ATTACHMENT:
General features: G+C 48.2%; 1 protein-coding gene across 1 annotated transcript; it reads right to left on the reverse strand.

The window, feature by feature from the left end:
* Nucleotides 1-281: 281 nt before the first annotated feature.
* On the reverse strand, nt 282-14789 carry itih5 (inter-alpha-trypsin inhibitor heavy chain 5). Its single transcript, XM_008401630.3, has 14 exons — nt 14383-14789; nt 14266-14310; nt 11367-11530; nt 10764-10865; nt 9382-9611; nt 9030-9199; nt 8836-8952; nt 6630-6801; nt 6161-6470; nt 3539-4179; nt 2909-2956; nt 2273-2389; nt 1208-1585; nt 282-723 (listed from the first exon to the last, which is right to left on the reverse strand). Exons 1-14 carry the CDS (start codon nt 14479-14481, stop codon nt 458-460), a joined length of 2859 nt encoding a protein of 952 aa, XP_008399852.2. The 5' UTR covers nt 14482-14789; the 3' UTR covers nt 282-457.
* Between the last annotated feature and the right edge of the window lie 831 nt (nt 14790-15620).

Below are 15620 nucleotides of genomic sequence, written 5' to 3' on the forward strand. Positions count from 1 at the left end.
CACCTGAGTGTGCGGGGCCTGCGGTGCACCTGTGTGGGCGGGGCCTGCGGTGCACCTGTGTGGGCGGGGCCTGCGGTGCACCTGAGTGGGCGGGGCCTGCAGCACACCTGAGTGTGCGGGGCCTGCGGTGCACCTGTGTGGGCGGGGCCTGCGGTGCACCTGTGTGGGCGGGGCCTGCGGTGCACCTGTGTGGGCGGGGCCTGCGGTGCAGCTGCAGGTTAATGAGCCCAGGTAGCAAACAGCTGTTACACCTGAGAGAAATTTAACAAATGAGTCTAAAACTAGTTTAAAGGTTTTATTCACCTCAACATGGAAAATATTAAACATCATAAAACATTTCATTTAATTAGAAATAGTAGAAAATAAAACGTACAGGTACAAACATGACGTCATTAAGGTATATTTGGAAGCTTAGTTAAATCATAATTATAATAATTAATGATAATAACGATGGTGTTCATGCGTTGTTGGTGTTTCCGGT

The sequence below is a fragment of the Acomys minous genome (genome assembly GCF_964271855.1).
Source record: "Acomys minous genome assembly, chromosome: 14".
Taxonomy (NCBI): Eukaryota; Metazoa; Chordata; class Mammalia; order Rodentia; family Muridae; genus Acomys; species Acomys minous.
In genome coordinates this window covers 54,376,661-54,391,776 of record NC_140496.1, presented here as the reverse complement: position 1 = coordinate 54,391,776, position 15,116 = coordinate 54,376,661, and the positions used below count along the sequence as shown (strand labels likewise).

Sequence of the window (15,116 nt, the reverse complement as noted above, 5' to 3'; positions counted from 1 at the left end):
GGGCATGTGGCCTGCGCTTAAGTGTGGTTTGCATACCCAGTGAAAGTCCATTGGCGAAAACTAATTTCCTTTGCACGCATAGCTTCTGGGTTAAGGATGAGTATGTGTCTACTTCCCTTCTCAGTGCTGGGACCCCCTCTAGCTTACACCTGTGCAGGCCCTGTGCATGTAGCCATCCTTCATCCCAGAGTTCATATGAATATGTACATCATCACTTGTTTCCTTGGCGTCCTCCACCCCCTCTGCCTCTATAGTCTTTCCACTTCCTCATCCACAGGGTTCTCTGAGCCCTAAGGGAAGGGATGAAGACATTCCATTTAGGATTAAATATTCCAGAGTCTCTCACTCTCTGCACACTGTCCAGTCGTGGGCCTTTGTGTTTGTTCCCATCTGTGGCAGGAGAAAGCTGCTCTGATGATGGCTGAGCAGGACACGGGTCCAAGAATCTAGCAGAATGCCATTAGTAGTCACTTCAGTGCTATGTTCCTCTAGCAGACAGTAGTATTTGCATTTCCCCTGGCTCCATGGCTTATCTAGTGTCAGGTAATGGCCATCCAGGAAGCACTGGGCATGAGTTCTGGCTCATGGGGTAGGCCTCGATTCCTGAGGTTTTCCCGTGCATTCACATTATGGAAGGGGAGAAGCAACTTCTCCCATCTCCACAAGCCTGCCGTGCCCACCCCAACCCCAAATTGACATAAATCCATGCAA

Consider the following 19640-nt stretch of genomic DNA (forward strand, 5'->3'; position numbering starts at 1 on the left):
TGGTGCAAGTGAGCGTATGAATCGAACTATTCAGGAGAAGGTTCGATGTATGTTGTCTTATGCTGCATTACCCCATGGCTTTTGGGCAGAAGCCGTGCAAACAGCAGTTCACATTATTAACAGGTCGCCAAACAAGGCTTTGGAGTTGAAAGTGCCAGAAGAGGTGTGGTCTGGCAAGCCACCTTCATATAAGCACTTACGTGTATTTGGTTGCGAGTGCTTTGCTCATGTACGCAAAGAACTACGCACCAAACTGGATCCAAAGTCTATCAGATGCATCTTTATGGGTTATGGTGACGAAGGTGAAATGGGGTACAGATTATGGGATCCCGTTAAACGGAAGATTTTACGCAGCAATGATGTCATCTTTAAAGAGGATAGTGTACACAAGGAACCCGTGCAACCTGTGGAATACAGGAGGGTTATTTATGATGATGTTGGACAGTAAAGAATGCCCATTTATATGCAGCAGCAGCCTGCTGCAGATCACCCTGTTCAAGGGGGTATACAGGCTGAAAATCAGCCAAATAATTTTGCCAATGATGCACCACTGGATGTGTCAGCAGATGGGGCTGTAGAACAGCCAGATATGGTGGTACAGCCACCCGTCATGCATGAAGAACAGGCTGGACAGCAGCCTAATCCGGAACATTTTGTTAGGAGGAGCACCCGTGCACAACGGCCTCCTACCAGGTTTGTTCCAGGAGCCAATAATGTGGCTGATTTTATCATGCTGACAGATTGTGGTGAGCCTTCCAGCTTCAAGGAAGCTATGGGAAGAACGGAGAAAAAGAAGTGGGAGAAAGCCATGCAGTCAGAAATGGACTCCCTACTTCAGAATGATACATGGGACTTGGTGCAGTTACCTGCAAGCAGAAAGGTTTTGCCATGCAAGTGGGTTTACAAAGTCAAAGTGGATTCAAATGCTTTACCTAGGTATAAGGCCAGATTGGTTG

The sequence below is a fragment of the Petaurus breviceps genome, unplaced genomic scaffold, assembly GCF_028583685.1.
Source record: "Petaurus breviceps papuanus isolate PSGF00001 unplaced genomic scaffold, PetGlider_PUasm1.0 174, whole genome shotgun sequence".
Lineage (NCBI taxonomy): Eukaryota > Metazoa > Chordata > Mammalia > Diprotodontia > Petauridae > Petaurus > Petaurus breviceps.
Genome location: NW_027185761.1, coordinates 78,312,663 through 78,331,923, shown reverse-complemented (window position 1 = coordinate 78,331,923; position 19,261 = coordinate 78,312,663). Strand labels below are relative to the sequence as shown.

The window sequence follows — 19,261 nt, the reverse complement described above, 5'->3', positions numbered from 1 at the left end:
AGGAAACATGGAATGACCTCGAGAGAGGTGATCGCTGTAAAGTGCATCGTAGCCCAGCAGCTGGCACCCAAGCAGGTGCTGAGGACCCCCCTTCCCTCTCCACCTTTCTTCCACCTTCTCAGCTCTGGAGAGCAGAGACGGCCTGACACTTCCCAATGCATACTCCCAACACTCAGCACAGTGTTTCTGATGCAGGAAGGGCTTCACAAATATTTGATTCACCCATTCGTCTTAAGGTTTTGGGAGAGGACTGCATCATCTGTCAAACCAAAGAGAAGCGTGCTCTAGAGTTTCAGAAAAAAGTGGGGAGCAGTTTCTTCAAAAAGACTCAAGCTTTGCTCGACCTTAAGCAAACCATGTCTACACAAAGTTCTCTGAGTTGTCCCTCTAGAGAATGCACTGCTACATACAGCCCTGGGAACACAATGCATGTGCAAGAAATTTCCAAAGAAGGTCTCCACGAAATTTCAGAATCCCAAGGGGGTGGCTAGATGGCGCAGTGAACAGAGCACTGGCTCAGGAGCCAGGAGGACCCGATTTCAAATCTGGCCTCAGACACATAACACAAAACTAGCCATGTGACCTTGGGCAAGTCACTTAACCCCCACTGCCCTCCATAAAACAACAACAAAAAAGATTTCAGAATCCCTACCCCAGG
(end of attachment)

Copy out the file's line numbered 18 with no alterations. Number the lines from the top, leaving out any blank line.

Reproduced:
Lineage (NCBI taxonomy): Eukaryota > Metazoa > Chordata > Mammalia > Diprotodontia > Petauridae > Petaurus > Petaurus breviceps.